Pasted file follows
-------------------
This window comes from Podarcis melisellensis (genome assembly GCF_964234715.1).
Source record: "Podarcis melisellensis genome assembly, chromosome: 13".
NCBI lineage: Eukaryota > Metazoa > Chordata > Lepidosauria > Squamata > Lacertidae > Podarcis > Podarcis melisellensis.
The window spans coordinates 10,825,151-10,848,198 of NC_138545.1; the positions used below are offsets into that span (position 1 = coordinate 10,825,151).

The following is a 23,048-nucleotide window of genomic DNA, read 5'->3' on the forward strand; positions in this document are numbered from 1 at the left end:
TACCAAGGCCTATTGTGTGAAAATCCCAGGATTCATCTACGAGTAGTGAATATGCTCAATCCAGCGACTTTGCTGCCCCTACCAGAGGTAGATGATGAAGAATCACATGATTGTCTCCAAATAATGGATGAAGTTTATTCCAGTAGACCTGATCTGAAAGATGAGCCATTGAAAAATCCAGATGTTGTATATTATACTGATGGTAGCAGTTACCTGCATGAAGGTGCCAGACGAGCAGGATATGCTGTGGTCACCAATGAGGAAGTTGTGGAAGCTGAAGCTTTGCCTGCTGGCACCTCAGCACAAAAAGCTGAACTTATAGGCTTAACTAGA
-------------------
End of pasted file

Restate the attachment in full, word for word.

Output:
This window comes from Podarcis melisellensis (genome assembly GCF_964234715.1).
Source record: "Podarcis melisellensis genome assembly, chromosome: 13".
NCBI lineage: Eukaryota > Metazoa > Chordata > Lepidosauria > Squamata > Lacertidae > Podarcis > Podarcis melisellensis.
The window spans coordinates 10,825,151-10,848,198 of NC_138545.1; the positions used below are offsets into that span (position 1 = coordinate 10,825,151).

The following is a 23,048-nucleotide window of genomic DNA, read 5'->3' on the forward strand; positions in this document are numbered from 1 at the left end:
TACCAAGGCCTATTGTGTGAAAATCCCAGGATTCATCTACGAGTAGTGAATATGCTCAATCCAGCGACTTTGCTGCCCCTACCAGAGGTAGATGATGAAGAATCACATGATTGTCTCCAAATAATGGATGAAGTTTATTCCAGTAGACCTGATCTGAAAGATGAGCCATTGAAAAATCCAGATGTTGTATATTATACTGATGGTAGCAGTTACCTGCATGAAGGTGCCAGACGAGCAGGATATGCTGTGGTCACCAATGAGGAAGTTGTGGAAGCTGAAGCTTTGCCTGCTGGCACCTCAGCACAAAAAGCTGAACTTATAGGCTTAACTAGA